The gas group BG should post a good rise in third-quarter results on Thursday from pounds 28m to pounds 44m thanks to a fall in the interest charge. News on the much-rumoured restructuring of its international operations and of its Transco pipeline business will be keenly sought

The insurance giant CGU should please investors with its third quarter results on Wednesday. In its recently-published new business figures, the company has already said that sales of policies and pensions rose 30 per cent over the period.

The sales rise should translate into a profit of around pounds 625m, compared with pounds 61m last time round. Analysts will be looking for increases in premium rates - the usual sign that insurance markets are picking up.




Full Year

Assoc.Brit.Foods pounds 393m pounds 401m

Carr's Milling pounds 2m -pounds 2m


BP Amoco*** $1.7bn $1.098bn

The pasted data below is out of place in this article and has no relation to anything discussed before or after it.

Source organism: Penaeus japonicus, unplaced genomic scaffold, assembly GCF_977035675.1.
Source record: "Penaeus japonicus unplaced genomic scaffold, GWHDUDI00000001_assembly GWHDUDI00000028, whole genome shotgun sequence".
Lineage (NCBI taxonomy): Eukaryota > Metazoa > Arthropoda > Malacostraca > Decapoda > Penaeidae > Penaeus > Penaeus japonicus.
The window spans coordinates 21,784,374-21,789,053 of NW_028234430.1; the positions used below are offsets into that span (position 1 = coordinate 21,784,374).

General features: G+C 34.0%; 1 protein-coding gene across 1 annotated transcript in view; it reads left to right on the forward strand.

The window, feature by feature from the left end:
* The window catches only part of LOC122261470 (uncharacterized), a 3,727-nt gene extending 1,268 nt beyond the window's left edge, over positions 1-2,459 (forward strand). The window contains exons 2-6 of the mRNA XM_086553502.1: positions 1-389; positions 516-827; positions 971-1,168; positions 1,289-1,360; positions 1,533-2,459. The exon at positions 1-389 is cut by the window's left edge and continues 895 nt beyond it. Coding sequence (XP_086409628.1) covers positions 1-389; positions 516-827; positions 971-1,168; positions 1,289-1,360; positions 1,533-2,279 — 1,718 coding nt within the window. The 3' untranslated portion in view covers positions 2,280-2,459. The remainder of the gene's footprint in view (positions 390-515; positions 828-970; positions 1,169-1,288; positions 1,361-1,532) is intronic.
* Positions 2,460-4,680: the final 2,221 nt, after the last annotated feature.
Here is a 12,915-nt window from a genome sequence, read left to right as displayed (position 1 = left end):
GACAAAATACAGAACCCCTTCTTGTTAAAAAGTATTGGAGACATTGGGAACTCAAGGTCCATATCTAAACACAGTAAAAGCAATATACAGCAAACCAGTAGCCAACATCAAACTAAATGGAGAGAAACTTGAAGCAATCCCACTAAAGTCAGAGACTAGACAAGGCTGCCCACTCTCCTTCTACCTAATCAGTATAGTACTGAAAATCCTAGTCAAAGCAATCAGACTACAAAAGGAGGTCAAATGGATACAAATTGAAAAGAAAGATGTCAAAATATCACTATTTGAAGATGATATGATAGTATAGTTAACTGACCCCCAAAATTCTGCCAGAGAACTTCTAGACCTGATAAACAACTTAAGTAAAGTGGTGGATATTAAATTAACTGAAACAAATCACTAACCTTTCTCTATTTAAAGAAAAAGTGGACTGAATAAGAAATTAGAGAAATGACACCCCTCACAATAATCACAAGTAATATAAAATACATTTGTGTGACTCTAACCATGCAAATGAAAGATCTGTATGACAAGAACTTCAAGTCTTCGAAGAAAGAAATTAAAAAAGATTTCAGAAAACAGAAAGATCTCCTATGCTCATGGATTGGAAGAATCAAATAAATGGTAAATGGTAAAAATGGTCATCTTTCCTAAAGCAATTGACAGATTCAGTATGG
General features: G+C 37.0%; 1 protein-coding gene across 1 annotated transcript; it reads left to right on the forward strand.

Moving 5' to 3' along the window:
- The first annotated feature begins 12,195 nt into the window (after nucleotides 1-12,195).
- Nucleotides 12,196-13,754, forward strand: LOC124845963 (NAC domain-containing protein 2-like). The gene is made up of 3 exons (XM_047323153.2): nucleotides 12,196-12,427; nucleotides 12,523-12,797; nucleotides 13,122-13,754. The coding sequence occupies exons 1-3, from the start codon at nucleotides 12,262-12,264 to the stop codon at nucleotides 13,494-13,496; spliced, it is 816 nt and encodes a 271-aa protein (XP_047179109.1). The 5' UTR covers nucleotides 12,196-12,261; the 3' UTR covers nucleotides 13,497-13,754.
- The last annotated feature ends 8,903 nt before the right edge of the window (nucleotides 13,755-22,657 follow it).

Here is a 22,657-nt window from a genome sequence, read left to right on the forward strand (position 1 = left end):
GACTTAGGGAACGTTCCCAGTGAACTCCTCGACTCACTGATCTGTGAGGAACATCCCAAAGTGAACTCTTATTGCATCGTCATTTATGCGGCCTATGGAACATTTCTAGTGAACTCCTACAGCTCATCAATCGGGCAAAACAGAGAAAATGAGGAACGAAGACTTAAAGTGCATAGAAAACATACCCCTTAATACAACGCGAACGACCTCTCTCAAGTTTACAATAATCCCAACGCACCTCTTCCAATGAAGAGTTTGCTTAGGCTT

British Airways** pounds 10m pounds 240m

Unigate pounds 50m pounds 64.5m



Cadcentre pounds 1.5m pounds 1.3m

Colt Telecom*** pounds 105m pounds 61m

First Group pounds 59m pounds 45.3m

Imagination Techn. pounds 1.6m pounds -0.380m

WT Foods pounds 4.3m N/A


Full Year

Fenner pounds 13m pounds 15m

MMT Computing pounds 10m pounds 10m

McCarthy & Stone pounds 34m pounds 29m

Minorplanet Syst. pounds 0m pounds -2m

Connaught plc pounds 2m pounds 1m


British Energy pounds 50m pounds 46m

Cable & Wireless pounds 500m pounds 788m

CGU*** pounds 615m pounds 435m

European Colour pounds 2.38m pounds 2.07m



Full Year

Wardle Storeys pounds 14m pounds 16m


Bank of Ireland E404m E425m

BG*** pounds 775m pounds 722m

BT** pounds 840m pounds 805m

Viridian pounds 42m pounds 40.5m



Old English Inns pounds 3.6m pounds 4.1m

Source: I/B/E/S AFX, Deutsche Bank

* PBT- Profit before tax

** Second quarter results

*** Third quarter results

ECONOMICS NEWS - MONDAY: Producer prices (October), Euroland Economic Sentiment (October), Euroland Unemployment (October). TUESDAY: Chancellor Gordon Brown's Pre-Budget Report, BRC Retail Sales (October). WEDNESDAY: Bank of England quarterly inflation report, US Producer Price Index (October). THURSDAY: None. FRIDAY: US Retail Sales (October), US Non-Farm Productivity (October).